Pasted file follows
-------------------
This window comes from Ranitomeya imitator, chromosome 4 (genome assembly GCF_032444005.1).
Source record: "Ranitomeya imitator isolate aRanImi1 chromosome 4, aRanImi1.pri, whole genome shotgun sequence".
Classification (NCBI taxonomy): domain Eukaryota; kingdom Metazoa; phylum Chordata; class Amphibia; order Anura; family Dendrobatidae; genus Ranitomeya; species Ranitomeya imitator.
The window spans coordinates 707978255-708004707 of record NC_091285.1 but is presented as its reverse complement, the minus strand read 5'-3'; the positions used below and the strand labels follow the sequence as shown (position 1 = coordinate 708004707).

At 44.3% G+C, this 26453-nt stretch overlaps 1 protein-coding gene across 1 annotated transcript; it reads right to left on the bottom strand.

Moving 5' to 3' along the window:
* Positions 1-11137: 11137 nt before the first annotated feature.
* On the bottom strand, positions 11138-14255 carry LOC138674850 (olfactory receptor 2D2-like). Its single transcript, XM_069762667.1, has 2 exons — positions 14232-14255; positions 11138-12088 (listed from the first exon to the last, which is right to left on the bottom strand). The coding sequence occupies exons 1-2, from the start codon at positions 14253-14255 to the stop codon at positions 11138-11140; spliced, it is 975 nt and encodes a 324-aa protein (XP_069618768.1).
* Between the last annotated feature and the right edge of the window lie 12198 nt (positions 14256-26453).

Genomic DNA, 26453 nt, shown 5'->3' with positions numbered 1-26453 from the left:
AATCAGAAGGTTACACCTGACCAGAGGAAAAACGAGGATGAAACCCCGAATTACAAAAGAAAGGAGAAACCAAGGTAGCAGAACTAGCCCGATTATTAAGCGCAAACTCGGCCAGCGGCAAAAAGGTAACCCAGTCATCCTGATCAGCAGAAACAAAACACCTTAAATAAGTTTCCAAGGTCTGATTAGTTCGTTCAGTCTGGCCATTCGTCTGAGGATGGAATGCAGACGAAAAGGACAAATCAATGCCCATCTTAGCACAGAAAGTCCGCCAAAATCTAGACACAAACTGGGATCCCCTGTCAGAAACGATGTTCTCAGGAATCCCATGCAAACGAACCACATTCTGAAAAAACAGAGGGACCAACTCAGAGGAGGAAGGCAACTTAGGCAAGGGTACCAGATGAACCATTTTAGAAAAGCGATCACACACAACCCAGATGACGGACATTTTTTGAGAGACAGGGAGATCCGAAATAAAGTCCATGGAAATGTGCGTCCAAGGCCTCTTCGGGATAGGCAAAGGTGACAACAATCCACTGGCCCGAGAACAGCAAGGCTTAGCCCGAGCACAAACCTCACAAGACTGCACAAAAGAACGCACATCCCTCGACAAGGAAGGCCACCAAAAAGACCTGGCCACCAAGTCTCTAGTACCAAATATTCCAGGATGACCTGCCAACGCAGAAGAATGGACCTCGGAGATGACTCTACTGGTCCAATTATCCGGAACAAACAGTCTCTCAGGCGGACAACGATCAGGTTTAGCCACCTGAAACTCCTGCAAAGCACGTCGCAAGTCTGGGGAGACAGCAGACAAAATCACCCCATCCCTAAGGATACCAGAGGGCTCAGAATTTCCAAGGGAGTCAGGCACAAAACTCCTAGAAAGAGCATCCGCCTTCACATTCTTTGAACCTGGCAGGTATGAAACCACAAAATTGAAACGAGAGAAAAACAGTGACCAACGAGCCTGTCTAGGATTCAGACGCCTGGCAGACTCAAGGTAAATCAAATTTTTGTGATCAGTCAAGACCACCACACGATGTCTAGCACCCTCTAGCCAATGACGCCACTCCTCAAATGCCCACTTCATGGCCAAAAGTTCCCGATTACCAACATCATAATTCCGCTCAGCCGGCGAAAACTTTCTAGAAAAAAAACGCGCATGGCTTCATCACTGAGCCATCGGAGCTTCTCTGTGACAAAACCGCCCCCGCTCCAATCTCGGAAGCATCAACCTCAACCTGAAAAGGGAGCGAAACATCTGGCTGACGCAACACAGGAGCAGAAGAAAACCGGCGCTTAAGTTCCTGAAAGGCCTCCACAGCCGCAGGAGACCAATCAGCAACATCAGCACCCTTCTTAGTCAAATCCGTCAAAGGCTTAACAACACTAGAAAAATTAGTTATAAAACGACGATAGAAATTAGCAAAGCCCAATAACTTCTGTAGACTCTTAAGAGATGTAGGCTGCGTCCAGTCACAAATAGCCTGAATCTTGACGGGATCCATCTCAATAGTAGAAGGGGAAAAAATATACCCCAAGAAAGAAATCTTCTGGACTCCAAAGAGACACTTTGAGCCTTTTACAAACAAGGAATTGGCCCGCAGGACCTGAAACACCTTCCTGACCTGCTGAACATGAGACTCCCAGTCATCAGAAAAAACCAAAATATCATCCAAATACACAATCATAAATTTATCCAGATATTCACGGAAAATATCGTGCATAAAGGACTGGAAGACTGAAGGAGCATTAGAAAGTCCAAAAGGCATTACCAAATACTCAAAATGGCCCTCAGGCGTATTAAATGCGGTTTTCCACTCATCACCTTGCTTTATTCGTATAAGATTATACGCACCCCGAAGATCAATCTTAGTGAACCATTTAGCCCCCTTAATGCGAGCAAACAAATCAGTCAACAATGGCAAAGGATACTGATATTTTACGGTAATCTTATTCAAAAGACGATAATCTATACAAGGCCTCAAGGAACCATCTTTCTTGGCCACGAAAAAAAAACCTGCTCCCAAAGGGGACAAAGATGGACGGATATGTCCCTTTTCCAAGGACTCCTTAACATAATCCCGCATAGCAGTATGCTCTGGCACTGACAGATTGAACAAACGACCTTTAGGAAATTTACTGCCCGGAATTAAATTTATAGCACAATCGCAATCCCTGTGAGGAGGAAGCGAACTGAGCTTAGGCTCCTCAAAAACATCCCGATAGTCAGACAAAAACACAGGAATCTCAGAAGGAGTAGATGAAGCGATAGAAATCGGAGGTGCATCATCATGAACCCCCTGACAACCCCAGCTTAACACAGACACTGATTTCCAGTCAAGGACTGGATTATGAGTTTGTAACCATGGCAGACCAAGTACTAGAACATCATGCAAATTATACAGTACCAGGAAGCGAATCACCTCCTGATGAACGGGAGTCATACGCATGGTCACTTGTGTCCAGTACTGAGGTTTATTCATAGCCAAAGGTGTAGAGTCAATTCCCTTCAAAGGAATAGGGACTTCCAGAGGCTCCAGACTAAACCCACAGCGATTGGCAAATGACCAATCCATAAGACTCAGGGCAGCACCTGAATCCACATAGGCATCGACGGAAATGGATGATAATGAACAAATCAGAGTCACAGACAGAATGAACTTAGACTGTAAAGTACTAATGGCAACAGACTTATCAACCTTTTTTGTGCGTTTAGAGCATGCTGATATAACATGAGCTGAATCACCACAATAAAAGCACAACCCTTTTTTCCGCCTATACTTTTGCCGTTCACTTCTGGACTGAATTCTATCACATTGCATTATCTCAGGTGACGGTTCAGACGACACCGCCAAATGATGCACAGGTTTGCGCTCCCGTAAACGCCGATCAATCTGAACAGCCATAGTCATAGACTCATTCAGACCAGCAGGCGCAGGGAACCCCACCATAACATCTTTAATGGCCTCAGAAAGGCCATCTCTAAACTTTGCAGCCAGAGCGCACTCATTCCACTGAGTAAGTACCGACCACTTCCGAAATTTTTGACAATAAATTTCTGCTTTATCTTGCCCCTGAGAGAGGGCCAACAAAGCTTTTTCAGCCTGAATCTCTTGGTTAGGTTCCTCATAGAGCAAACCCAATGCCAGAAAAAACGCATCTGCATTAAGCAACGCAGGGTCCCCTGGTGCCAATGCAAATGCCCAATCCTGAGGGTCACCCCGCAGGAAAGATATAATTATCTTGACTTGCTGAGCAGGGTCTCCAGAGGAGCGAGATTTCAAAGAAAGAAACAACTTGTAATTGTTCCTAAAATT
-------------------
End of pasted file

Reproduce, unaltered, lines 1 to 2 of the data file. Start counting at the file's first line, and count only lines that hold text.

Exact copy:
This window comes from Ranitomeya imitator, chromosome 4 (genome assembly GCF_032444005.1).
Source record: "Ranitomeya imitator isolate aRanImi1 chromosome 4, aRanImi1.pri, whole genome shotgun sequence".